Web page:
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Once back in camp I had — you guessed it — another soak before enjoying a delicious snake of cheese, pita chips, fruit strips, and jerky, along with a warming cup of mint tea. Shortly after I finished my feeding frenzy, two other backpackers arrived. These dudes reminded me of myself and my friends, which is meant as a compliment. They were great company and oddly enough had lived in east Tennessee earlier in their lives, which is where I was born. So we had some common ground (pun intended) in that we had each spent a good bit of time in Great Smoky Mountains National Park. While I valued my solitude, my assumption that any folks who would spend a frigid Thanksgiving weekend at a backcountry would probably be pretty good people was proved correct.

I enjoyed another soak before dinner while getting to know my neighbors. Thai peanut noodles with chili-lime jerky and fresh-squeezed lime juice as on the menu, and I enjoyed an aperitif of Kentucky bourbon while my stove did its work. With a full stomach, I headed back to the hot spring to enjoy another night of stargazing. Seeing shooting stars from a hot spring is a great way to end a day, and the conversation with my springmates was interesting but not overwhelming. We all seemed to know how to appreciate silence, which unfortunately doesn’t seem to be a universal value these days.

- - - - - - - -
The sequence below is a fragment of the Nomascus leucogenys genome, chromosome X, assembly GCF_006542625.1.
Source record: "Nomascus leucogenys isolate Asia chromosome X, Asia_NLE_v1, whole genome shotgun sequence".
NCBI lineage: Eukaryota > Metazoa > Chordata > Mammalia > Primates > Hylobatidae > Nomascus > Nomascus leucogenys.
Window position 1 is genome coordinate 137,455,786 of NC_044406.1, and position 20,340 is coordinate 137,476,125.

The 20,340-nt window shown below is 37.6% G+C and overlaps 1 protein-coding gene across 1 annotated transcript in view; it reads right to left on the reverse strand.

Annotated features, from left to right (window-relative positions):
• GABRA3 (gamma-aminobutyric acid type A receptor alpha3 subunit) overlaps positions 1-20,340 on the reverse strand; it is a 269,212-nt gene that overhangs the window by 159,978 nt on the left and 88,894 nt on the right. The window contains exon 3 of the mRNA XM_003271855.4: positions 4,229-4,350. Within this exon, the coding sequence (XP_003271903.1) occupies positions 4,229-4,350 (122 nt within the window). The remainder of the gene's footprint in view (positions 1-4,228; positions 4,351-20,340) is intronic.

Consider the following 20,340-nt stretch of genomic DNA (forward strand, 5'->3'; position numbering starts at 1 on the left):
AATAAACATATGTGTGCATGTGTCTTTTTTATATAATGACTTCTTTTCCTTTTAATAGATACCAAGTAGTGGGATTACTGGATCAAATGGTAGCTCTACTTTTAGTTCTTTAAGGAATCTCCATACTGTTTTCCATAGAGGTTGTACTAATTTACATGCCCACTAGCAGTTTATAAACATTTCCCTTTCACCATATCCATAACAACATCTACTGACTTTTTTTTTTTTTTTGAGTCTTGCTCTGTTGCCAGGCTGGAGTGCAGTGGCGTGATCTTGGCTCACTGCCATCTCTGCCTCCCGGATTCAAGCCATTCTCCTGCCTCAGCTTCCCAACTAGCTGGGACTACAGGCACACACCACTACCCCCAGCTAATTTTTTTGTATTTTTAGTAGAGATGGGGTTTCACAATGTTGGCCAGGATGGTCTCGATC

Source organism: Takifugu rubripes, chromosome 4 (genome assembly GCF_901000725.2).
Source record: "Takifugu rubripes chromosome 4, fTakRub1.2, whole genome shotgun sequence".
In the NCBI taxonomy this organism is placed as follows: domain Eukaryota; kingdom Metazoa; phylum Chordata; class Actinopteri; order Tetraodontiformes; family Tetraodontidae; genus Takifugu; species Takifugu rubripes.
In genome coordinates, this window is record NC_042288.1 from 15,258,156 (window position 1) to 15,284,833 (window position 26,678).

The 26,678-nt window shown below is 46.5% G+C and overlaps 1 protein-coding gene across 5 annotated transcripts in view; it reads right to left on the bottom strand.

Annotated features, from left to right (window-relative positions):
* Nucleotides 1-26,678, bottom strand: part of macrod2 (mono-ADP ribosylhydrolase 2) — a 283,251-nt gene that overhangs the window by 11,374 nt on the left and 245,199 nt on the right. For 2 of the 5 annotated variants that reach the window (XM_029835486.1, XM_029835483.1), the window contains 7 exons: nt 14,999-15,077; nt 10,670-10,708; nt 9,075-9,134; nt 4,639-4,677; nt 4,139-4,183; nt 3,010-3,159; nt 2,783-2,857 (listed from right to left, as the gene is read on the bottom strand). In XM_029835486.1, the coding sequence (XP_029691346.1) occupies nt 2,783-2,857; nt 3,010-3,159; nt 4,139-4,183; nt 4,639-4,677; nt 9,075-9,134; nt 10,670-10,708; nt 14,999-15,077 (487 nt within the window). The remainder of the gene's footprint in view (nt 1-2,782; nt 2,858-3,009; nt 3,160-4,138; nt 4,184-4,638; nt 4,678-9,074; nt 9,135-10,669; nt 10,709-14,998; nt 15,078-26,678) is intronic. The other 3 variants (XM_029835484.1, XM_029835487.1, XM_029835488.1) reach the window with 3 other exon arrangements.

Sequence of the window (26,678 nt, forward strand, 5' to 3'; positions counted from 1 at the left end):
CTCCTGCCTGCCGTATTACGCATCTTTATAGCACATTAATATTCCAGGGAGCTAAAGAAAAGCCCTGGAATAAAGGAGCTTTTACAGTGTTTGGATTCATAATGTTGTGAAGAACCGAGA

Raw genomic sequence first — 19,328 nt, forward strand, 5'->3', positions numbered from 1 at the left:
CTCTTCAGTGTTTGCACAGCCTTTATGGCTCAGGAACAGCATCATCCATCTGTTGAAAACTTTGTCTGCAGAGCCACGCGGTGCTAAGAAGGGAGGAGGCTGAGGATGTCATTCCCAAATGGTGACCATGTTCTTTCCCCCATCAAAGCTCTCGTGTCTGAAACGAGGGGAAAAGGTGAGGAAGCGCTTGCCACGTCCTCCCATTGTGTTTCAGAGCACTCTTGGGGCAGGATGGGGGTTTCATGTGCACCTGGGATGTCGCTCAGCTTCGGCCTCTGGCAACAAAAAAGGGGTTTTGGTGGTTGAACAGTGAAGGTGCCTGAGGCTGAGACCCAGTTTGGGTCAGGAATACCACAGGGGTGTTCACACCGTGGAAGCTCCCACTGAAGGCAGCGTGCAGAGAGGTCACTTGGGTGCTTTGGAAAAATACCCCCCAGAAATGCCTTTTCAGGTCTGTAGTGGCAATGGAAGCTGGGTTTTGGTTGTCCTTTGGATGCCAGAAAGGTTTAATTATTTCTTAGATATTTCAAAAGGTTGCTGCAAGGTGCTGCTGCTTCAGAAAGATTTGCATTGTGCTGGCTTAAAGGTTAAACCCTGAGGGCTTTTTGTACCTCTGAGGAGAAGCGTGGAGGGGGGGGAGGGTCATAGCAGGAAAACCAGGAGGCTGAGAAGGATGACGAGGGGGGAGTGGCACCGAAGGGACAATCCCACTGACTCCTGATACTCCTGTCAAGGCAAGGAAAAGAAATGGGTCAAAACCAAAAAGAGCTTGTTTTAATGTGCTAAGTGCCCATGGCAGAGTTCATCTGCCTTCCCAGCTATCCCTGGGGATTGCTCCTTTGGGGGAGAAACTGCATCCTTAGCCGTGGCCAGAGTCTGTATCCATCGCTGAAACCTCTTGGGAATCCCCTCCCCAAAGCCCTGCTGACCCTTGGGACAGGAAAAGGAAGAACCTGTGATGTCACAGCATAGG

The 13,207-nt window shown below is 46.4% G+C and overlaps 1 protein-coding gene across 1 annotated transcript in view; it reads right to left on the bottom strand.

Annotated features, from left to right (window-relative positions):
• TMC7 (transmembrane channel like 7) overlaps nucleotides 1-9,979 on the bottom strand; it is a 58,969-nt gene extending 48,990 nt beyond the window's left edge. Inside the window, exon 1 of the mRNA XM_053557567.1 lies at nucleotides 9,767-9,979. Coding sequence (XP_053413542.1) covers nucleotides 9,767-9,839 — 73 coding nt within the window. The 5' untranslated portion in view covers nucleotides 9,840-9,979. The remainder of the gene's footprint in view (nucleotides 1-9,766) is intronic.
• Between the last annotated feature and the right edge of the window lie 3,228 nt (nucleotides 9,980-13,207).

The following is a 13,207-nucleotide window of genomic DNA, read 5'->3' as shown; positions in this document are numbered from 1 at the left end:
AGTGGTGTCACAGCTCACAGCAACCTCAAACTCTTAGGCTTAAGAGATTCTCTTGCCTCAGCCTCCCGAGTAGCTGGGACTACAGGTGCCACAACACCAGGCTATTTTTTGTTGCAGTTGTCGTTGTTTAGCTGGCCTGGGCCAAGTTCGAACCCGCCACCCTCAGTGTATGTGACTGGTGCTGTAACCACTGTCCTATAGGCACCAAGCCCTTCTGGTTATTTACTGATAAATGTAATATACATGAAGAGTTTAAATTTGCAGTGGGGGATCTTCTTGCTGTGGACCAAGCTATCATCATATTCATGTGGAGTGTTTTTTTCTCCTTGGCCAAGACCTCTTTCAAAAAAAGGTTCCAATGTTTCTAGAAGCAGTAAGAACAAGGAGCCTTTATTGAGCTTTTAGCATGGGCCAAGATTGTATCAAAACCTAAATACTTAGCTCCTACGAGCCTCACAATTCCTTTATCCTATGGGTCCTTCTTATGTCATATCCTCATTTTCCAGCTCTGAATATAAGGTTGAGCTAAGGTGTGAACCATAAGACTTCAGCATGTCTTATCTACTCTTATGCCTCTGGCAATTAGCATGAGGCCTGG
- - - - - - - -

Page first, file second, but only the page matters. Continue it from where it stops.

Zipped into my sleeping bag, I got another great night’s sleep and awoke to a morning just as chilly as the one that had preceded it. A cup of coffee made packing up bearable, as did the promise of one last soak before hitting the trail. I tried with my utmost to internalize the beauty around me as I slipped in for the last time. Steam rose and mixed with frigid air, depositing beautiful frost formations on rocks and logs; and on the living carpet of moss that grew from log to rock to ground and back. An impossibly beautiufl scene and one that was nearly impossible to leave. Nevertheless, after a final soak I headed down the trail with a feeling of rejuvenation and gratitude.

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As accommodating as the hot spring had been, the crossing of Boulder Creek was the exact opposite. I took a different route than the one that I had used to cross a on my trip over and it was a slight improvement in both safety and convenience. Aside from the fact that I was moving further from the hot spring and my time in the woods was winding down, it was a great hike out. The slight downhill grade made for efficient hiking and the light pack (owing to food and fuel consumption) was noticed and appreciated. I made it back to the trailhead in the middle of a sunny afternoon. I changed into fresh clothes and made a cup of coffee for the road before hopping in my vehicle and beginning the gorgeous drive home. Despite radiating satisfaction on the return journey, I was just a bit disappointed to know that baths at home just wouldn’t feel the same after this trip.